Outlook: Oskar's gone but the problems remain
Saturday 13 March 1999
The German government was insisting yesterday that the departure of its architect had not toppled the tax plan that caused such uproar among insurers and utilities. Allianz alone said it stood to lose 2.5 billion marks and would move abroad. Although dullard Hans will probably compromise on the corporate tax increase eventually, the stand-off is clearly not yet over.
Another part of the reason for the surge in the euro was the judgement that the ECB will now be able to cut Euroland interest rates to boost growth without appearing to give way to political bullying. German GDP declined in the fourth quarter of last year. Yesterday brought new figures showing Italy's GDP fell during the same period as well. So the odds on a rate cut must have improved. Not so fast, though. Wim Duisenberg poured cold water on the idea again yesterday, saying governments must put their finances in order first.
Nor does Oskar trotting off into the sunset resolve the really fundamental question about Euroland. It was posed by Mr Duisenberg again yesterday: will member governments engage in structural reform to move back the barriers to potential growth? Or, to put it in a way guaranteed to annoy our European partners, will the rest of the EU become more Blairite now?
Possibly - the biggest obstacle has gone. But not necessarily. There is still no consensus on the appropriate policy agenda for the EU. We still don't really know whether the euro is going to be allowed to act, as it should, as a catalyst for free market reform across Europe, or whether by contrast it will become a stultifying conduit for centralised tax harmonisation and rigid control of labour and capital markets.
Whatever the answer, the economic management of Euroland has, overnight, become much less problematic. Mr Eichel should make a point of not bullying the ECB and not hectoring his fellow finance ministers. Even if he wants to boost demand the old-fashioned way, he is more likely to get a rate cut if he makes harmony, not harmonisation, his watchword.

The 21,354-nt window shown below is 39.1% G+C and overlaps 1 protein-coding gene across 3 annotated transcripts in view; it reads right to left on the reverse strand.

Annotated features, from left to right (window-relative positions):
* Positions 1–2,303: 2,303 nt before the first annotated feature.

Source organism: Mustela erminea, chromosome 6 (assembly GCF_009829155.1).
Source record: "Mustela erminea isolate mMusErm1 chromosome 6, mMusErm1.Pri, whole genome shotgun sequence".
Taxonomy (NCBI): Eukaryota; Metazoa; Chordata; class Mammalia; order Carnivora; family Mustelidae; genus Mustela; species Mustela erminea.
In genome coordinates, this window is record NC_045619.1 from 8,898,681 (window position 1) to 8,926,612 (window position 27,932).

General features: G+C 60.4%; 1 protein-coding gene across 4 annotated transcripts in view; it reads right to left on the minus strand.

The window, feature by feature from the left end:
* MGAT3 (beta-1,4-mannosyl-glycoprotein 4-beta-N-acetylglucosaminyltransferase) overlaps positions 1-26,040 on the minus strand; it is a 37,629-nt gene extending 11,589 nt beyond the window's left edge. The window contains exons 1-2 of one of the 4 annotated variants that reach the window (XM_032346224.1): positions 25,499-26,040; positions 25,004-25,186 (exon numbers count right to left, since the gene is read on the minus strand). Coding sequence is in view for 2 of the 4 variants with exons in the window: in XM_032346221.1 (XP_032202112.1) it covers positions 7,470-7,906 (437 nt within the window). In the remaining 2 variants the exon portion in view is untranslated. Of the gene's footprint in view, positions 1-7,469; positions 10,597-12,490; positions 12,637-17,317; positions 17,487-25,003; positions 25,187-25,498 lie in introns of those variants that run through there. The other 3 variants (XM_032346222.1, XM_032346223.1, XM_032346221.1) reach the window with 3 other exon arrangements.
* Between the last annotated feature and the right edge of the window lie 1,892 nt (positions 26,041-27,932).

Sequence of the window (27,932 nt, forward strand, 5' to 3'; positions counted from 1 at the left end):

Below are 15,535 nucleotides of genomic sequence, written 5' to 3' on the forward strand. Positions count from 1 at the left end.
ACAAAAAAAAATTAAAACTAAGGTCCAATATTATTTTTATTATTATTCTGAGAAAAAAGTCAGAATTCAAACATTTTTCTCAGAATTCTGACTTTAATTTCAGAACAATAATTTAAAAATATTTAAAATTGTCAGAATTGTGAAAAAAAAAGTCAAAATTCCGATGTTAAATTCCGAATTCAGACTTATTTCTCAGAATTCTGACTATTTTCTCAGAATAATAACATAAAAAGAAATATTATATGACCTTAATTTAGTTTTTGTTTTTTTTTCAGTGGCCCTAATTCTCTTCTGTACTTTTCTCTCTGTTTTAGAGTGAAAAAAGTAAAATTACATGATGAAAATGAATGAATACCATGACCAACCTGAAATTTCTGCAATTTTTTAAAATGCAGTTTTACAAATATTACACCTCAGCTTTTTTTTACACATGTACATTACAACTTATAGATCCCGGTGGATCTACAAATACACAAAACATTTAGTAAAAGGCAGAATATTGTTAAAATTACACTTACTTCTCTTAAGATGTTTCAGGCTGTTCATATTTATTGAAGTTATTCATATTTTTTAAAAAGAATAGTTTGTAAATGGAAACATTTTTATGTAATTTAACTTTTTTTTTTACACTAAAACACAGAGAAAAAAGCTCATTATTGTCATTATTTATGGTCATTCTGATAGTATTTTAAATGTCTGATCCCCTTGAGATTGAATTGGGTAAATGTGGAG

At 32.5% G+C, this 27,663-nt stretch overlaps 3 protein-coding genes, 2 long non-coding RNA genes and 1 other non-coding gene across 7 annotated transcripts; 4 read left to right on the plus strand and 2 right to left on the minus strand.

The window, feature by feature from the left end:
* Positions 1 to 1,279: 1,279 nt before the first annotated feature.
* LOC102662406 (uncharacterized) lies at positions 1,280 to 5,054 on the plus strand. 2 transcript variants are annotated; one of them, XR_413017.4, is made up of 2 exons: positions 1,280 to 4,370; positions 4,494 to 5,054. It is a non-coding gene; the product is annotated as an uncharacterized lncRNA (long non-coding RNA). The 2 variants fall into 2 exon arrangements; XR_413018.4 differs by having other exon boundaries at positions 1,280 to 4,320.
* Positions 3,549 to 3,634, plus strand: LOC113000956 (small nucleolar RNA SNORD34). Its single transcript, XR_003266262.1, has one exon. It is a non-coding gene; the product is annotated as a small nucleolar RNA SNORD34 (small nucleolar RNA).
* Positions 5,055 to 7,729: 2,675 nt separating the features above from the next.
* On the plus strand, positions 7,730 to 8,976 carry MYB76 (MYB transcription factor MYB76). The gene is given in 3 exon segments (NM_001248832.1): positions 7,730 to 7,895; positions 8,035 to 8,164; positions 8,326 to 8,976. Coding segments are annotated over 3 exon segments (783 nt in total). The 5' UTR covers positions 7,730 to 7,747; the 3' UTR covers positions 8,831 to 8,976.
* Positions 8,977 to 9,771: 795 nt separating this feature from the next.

- 3 Alton Towers crash: Four seriously injured and 16 guests trapped as Smiler ride carriages collide
- 4 Ann Summers survey reveals the UK's favourite sex position
Man on naked bike ride gets ejected after becoming aroused
Caitlyn Jenner's mother Ester thought her daughter, formerly known as Bruce Jenner, had transitioned for money
Charles Kennedy 1959-2015: A gifted, compassionate politician whose career was cut short by the 'demon drink' - latest news
Alton Towers crash: Four seriously injured and 16 guests trapped as Smiler ride carriages collide
Charles Kennedy dead: A guy once asked the Lib Dem leader who his favourite Muppet was and his letter response was wonderful
Thousands of teenage girls enduring debilitating illnesses after routine school cancer vaccination
Migrants in Kos: Photos show real tragedy after Brits abroad complain of 'awkward' holidays
British tourists complain that impoverished boat migrants are making holidays 'awkward' in Kos
Michael Gove determined to scrap the Human Rights Act – even if Scotland retains it
Threat to scrap Human Rights Act could see UK follow Nazi example, warns UN official
Church of England 'one generation away from extinction' after dramatic loss of followers
iJobs Money & Business
£30000 - £35000 per annum: Recruitment Genius: The UK's fastest growing, multi...
£70000 - £90000 per annum: Recruitment Genius: A Financial Reporting Manager i...
£23000 - £25000 per annum: Recruitment Genius: They win lots of awards for the...
£13500 - £20000 per annum: Recruitment Genius: This nationwide enforcement com...